Burwell Bassett set out for New Hampshire and did indeed stay with the Langdons during his time in Portsmouth. Burwell discovered that not only had John Langdon switched political parties, but he had publicly expressed reservations about including slavery in the US Constitution. All the Langdon family slaves had been freed and then rehired as paid laborers. Despite all this, Burwell could not believe that John Langdon would not help him and his uncle George in their effort to capture Ona. After all, Burwell reasoned, John did not refer to himself as a leader in the early antislavery movement. When Burwell arrived in Portsmouth, he must have assumed it would be a relatively easy day's work to grab Ona, put her on a ship, and sail back to Virginia. After all, he knew exactly. where she was.
Burwell went to Ona's house shortly after his arrival. We can imagine this moment. Ona, now about twenty-six, hears a knock on the door. Baby Eliza, now about one year old, would be close by her toddling around on unsteady legs. Jack Staines was away at sea. Ona was used to Jack's travel schedule and was just happy contemplating the day when he was scheduled to return. The knock on the door could have been anyone: a free black friend, a white friend, someone who wanted Ona to watch their child while they left to do an errand.
So Ona opens the door. And then, instead of a friend, she sees her nightmares come to life. Standing in front of her is a man she recognizes from her youth. George and Martha have not given up. They are still after her.
Fear clenches her heart. Instinctively she picks up Eliza and holds her close as she faces Burwell Bassett Jr. for the first time in years. How she wishes that she hadn't answered the door.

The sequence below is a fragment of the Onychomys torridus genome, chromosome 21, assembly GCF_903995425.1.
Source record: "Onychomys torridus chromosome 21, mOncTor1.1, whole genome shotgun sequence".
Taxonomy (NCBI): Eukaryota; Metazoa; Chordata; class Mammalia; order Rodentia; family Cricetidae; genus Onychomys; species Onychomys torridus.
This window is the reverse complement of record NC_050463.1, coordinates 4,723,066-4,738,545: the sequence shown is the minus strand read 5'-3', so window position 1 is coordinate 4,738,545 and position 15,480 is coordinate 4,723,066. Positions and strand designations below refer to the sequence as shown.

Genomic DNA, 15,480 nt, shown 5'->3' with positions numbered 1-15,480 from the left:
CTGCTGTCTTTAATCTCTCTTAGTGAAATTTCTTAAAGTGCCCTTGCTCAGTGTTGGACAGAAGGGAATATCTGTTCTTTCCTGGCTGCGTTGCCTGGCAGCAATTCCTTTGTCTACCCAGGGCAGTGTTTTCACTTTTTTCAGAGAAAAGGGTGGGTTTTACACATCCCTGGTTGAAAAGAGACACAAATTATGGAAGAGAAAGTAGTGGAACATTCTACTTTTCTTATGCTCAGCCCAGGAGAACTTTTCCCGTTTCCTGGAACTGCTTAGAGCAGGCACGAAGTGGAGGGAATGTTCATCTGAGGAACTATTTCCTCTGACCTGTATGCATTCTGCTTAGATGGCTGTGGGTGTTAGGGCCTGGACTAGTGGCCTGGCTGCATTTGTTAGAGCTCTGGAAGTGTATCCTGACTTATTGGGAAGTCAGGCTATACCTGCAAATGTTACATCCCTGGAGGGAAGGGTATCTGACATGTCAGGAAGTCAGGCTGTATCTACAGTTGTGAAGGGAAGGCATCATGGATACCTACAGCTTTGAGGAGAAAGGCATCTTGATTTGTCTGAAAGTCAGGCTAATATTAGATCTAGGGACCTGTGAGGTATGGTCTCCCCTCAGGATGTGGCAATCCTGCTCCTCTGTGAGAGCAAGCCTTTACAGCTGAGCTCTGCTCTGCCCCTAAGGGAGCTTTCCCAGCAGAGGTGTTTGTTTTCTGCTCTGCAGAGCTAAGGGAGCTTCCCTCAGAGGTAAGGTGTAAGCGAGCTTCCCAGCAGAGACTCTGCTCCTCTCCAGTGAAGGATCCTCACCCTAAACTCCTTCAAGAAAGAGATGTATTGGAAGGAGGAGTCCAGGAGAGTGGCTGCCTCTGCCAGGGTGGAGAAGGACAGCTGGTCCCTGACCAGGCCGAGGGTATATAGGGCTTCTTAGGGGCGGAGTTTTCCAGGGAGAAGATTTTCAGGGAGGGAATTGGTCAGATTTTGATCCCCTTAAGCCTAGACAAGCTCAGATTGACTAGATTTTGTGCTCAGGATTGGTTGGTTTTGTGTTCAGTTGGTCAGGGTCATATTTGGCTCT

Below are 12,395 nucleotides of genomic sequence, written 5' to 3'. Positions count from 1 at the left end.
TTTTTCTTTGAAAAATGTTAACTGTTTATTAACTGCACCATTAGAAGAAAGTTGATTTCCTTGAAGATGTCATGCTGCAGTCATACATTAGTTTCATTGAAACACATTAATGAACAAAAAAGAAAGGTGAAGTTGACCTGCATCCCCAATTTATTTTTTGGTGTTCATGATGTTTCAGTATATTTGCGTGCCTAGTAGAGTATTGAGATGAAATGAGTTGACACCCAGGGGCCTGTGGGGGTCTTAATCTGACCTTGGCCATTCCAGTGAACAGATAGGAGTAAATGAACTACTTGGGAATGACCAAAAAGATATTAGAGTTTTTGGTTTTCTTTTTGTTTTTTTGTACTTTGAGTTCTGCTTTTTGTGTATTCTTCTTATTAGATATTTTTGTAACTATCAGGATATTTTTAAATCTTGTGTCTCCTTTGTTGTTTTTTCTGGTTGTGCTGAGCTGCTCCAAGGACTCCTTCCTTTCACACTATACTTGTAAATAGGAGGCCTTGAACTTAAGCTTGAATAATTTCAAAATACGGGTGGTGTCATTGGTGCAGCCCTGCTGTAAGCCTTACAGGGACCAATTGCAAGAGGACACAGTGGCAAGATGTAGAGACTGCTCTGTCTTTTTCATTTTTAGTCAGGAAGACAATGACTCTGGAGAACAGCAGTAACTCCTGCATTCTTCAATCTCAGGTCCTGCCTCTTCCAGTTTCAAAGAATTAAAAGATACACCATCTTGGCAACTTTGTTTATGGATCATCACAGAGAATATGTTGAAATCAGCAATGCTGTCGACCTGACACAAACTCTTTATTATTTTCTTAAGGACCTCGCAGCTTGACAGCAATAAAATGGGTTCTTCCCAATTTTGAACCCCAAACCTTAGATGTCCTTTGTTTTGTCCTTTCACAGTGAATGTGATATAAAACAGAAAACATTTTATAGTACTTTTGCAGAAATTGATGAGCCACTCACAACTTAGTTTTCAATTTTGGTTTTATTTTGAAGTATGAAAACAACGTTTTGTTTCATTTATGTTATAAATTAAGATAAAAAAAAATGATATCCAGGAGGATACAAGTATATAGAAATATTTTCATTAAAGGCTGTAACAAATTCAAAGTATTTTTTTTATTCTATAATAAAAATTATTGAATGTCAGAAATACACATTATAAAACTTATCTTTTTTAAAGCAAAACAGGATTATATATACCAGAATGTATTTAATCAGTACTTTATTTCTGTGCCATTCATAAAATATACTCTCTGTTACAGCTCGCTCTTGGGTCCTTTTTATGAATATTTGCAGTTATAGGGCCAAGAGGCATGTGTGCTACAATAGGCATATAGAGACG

Burwell follows the script that George suggested to him before he left Mount Vernon. If Ona voluntarily returns to Virginia, she will not face any punishment for her misdeeds. Burwell does his best not to speak to her harshly, but it would be better, and more truthful, if he did, because Burwell has every intention of treating Ona and her daughter roughly if he has to.
"Will you come with me?" he may have said, as politely as he could.
Ona stares at him. her little girl's warm body fueling her courage. After what probably seems like a very long time, Ona answers Burwell very simply.
As a native southerner, Burwell would have been offended to his core that he had to negotiate with this woman, this slave. Yet it becomes clear, quickly, that Ona is not going to budge.
Burwell swallows his anger and sweetens the deal, promising that the Washingtons "would set her free when she arrived at Mount Vernon." Ona knows this is a lie, but she stands there and listens. Perhaps Burwell continues with promises for an easy, nondramatic return to the estate-maybe even reminding Ona of her family still living at Mount Vernon, or how Martha is still just plain devastated at Ona's loss, because there is no one who is as wonderful as her best slave. Ona is missed! Ona is needed! Maybe Burwell looks around at that moment and delivers his strongest argument. If she goes with him, Ona and Eliza will not have to live in poverty in New Hampshire.
As Burwell prattles on, Ona finds her resolve. When he finally finishes speaking, she looks him straight in the eyes. Her response is final, and fierce.
"I am free now and choose to remain so."
Read the Revolution is published biweekly by the Museum of the American Revolution to inspire learning about the history of the American Revolution and its ongoing relevance